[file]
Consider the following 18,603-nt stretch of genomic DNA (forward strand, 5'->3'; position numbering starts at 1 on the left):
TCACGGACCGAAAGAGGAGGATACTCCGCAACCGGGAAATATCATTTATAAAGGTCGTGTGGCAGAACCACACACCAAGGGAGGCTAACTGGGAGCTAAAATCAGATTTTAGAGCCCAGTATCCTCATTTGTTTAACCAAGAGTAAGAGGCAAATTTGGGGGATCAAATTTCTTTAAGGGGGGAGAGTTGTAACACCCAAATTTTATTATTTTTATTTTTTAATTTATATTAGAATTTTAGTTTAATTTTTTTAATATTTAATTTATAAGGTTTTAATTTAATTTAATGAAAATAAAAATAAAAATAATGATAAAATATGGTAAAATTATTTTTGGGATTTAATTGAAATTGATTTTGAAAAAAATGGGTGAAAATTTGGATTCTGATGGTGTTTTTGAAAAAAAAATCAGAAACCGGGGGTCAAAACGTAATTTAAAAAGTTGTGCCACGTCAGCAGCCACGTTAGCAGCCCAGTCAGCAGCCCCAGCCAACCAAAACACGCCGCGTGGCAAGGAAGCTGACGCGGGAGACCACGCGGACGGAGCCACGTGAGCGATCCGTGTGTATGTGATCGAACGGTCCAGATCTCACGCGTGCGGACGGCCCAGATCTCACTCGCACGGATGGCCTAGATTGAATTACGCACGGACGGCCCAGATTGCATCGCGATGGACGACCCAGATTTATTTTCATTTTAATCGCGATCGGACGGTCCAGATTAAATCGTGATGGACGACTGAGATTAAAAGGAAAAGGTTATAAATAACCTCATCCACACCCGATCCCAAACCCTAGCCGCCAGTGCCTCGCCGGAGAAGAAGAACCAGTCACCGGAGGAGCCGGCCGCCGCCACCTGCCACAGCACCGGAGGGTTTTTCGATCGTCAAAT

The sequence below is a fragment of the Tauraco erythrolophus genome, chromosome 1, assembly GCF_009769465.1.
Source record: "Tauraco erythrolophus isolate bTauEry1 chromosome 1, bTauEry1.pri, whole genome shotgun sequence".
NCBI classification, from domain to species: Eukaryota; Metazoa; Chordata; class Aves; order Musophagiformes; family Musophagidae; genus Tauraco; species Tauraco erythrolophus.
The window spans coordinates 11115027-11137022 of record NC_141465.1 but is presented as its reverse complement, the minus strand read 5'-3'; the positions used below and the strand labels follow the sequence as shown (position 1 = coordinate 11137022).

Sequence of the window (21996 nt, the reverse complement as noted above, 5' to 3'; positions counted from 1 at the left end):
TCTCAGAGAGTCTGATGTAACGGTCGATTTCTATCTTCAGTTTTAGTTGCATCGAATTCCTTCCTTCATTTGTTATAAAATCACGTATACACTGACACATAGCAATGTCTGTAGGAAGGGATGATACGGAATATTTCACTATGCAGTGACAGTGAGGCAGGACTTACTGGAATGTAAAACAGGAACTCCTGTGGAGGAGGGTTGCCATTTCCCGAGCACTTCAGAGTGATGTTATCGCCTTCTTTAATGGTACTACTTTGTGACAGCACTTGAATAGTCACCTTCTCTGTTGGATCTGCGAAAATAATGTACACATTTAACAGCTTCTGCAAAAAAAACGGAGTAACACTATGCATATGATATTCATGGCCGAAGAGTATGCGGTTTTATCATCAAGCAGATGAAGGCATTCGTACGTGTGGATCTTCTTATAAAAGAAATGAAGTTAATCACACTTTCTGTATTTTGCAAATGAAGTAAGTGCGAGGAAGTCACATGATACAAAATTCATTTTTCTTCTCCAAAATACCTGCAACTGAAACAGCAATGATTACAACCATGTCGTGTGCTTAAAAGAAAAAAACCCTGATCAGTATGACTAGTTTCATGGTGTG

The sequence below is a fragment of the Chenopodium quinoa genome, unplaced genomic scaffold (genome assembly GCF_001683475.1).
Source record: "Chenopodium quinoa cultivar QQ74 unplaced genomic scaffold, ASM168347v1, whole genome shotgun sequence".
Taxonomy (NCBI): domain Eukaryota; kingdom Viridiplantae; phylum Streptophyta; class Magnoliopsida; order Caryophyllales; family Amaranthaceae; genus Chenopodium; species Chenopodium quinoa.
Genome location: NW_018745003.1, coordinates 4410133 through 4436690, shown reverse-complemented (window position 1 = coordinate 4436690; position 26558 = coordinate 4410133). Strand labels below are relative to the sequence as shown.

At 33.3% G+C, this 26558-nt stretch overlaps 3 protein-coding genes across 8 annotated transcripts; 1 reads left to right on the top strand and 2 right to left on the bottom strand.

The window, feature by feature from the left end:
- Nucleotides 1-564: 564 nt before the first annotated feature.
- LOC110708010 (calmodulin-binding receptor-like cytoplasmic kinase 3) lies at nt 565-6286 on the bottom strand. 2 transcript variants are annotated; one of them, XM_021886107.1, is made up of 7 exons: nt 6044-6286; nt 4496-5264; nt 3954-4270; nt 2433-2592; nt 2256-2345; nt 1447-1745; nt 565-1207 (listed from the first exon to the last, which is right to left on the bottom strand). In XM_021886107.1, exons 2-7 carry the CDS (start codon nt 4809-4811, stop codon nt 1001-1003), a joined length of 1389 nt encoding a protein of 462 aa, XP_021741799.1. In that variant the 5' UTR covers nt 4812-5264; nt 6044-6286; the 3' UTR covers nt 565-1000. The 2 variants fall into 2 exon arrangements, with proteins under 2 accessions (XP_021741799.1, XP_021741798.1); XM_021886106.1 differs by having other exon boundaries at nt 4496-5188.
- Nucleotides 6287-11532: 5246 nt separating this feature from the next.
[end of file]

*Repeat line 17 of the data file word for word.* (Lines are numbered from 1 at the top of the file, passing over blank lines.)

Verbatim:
- Nucleotides 6287-11532: 5246 nt separating this feature from the next.